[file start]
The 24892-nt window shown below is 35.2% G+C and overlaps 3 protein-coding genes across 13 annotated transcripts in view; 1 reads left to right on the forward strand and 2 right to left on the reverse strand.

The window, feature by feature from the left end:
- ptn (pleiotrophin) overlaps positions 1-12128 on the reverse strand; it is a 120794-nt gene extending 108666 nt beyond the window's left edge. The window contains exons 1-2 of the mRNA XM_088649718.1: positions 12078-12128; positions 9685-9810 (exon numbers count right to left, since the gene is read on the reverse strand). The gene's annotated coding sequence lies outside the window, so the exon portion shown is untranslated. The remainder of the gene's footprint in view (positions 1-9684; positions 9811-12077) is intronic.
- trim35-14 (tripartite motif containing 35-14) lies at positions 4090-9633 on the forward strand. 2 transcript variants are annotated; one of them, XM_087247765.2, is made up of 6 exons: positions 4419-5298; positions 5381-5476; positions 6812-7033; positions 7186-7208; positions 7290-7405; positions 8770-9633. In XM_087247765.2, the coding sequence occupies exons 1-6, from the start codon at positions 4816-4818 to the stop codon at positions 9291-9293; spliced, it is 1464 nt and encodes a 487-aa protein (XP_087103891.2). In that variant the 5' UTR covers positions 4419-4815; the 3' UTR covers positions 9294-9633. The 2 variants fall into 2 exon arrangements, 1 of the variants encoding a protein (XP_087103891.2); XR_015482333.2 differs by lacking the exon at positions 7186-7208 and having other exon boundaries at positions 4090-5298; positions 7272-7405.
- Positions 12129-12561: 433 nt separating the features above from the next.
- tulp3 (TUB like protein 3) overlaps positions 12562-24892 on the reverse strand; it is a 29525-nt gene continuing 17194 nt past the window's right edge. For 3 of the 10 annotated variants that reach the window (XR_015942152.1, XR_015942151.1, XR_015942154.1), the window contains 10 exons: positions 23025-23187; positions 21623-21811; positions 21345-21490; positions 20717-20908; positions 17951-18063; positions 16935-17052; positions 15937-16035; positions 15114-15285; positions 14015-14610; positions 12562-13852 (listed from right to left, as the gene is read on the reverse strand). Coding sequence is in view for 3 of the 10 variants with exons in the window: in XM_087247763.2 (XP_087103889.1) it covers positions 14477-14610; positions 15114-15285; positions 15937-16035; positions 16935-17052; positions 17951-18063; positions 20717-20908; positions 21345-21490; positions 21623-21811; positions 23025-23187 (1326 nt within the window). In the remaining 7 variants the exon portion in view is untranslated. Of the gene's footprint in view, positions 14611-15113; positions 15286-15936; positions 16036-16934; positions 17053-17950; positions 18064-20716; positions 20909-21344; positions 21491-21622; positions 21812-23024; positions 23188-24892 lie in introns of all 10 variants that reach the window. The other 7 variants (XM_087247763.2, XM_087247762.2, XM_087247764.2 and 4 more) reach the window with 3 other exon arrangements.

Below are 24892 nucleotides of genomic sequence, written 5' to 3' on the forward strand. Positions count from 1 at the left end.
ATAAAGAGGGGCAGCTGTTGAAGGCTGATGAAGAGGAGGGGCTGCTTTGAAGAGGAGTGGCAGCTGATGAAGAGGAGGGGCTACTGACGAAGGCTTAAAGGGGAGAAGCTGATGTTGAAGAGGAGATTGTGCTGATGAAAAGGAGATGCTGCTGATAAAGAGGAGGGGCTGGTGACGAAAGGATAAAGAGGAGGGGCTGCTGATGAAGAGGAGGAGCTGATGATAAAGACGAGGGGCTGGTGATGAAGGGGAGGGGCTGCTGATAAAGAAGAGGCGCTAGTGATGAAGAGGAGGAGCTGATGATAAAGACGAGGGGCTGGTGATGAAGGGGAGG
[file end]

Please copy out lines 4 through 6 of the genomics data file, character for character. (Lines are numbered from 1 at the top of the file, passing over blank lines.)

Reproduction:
- trim35-14 (tripartite motif containing 35-14) lies at positions 4090-9633 on the forward strand. 2 transcript variants are annotated; one of them, XM_087247765.2, is made up of 6 exons: positions 4419-5298; positions 5381-5476; positions 6812-7033; positions 7186-7208; positions 7290-7405; positions 8770-9633. In XM_087247765.2, the coding sequence occupies exons 1-6, from the start codon at positions 4816-4818 to the stop codon at positions 9291-9293; spliced, it is 1464 nt and encodes a 487-aa protein (XP_087103891.2). In that variant the 5' UTR covers positions 4419-4815; the 3' UTR covers positions 9294-9633. The 2 variants fall into 2 exon arrangements, 1 of the variants encoding a protein (XP_087103891.2); XR_015482333.2 differs by lacking the exon at positions 7186-7208 and having other exon boundaries at positions 4090-5298; positions 7272-7405.
- Positions 12129-12561: 433 nt separating the features above from the next.
- tulp3 (TUB like protein 3) overlaps positions 12562-24892 on the reverse strand; it is a 29525-nt gene continuing 17194 nt past the window's right edge. For 3 of the 10 annotated variants that reach the window (XR_015942152.1, XR_015942151.1, XR_015942154.1), the window contains 10 exons: positions 23025-23187; positions 21623-21811; positions 21345-21490; positions 20717-20908; positions 17951-18063; positions 16935-17052; positions 15937-16035; positions 15114-15285; positions 14015-14610; positions 12562-13852 (listed from right to left, as the gene is read on the reverse strand). Coding sequence is in view for 3 of the 10 variants with exons in the window: in XM_087247763.2 (XP_087103889.1) it covers positions 14477-14610; positions 15114-15285; positions 15937-16035; positions 16935-17052; positions 17951-18063; positions 20717-20908; positions 21345-21490; positions 21623-21811; positions 23025-23187 (1326 nt within the window). In the remaining 7 variants the exon portion in view is untranslated. Of the gene's footprint in view, positions 14611-15113; positions 15286-15936; positions 16036-16934; positions 17053-17950; positions 18064-20716; positions 20909-21344; positions 21491-21622; positions 21812-23024; positions 23188-24892 lie in introns of all 10 variants that reach the window. The other 7 variants (XM_087247763.2, XM_087247762.2, XM_087247764.2 and 4 more) reach the window with 3 other exon arrangements.